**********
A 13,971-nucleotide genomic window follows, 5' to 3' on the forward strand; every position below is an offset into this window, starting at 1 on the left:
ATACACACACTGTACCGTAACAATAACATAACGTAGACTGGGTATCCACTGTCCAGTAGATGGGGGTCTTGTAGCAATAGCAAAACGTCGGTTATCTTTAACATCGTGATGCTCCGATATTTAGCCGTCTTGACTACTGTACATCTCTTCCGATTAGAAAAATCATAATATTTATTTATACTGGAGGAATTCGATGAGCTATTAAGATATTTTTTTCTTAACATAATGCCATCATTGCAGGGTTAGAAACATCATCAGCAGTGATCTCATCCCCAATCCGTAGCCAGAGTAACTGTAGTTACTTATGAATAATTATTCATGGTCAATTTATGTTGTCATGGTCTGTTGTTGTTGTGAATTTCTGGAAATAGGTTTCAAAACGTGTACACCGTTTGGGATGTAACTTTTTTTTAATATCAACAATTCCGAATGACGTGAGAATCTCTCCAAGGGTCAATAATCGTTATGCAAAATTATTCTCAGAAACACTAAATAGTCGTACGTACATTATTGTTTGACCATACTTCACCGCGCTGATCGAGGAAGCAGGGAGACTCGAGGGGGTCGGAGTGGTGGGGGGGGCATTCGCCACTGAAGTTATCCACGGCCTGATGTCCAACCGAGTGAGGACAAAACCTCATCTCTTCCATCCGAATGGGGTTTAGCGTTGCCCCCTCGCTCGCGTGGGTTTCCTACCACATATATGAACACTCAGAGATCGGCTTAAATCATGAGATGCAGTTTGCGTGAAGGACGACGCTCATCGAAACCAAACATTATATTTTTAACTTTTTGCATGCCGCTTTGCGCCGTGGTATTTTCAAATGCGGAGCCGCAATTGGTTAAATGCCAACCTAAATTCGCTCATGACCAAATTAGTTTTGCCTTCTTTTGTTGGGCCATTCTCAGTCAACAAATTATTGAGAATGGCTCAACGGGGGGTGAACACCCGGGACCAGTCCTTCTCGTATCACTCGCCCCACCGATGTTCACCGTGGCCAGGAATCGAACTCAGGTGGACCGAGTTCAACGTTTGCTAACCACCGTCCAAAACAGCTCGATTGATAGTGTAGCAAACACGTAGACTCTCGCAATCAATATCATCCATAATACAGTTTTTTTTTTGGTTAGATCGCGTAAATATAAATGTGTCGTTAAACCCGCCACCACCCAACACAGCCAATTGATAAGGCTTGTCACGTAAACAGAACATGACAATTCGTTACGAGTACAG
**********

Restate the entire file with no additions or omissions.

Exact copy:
A 13,971-nucleotide genomic window follows, 5' to 3' on the forward strand; every position below is an offset into this window, starting at 1 on the left:
ATACACACACTGTACCGTAACAATAACATAACGTAGACTGGGTATCCACTGTCCAGTAGATGGGGGTCTTGTAGCAATAGCAAAACGTCGGTTATCTTTAACATCGTGATGCTCCGATATTTAGCCGTCTTGACTACTGTACATCTCTTCCGATTAGAAAAATCATAATATTTATTTATACTGGAGGAATTCGATGAGCTATTAAGATATTTTTTTCTTAACATAATGCCATCATTGCAGGGTTAGAAACATCATCAGCAGTGATCTCATCCCCAATCCGTAGCCAGAGTAACTGTAGTTACTTATGAATAATTATTCATGGTCAATTTATGTTGTCATGGTCTGTTGTTGTTGTGAATTTCTGGAAATAGGTTTCAAAACGTGTACACCGTTTGGGATGTAACTTTTTTTTAATATCAACAATTCCGAATGACGTGAGAATCTCTCCAAGGGTCAATAATCGTTATGCAAAATTATTCTCAGAAACACTAAATAGTCGTACGTACATTATTGTTTGACCATACTTCACCGCGCTGATCGAGGAAGCAGGGAGACTCGAGGGGGTCGGAGTGGTGGGGGGGGCATTCGCCACTGAAGTTATCCACGGCCTGATGTCCAACCGAGTGAGGACAAAACCTCATCTCTTCCATCCGAATGGGGTTTAGCGTTGCCCCCTCGCTCGCGTGGGTTTCCTACCACATATATGAACACTCAGAGATCGGCTTAAATCATGAGATGCAGTTTGCGTGAAGGACGACGCTCATCGAAACCAAACATTATATTTTTAACTTTTTGCATGCCGCTTTGCGCCGTGGTATTTTCAAATGCGGAGCCGCAATTGGTTAAATGCCAACCTAAATTCGCTCATGACCAAATTAGTTTTGCCTTCTTTTGTTGGGCCATTCTCAGTCAACAAATTATTGAGAATGGCTCAACGGGGGGTGAACACCCGGGACCAGTCCTTCTCGTATCACTCGCCCCACCGATGTTCACCGTGGCCAGGAATCGAACTCAGGTGGACCGAGTTCAACGTTTGCTAACCACCGTCCAAAACAGCTCGATTGATAGTGTAGCAAACACGTAGACTCTCGCAATCAATATCATCCATAATACAGTTTTTTTTTTGGTTAGATCGCGTAAATATAAATGTGTCGTTAAACCCGCCACCACCCAACACAGCCAATTGATAAGGCTTGTCACGTAAACAGAACATGACAATTCGTTACGAGTACAG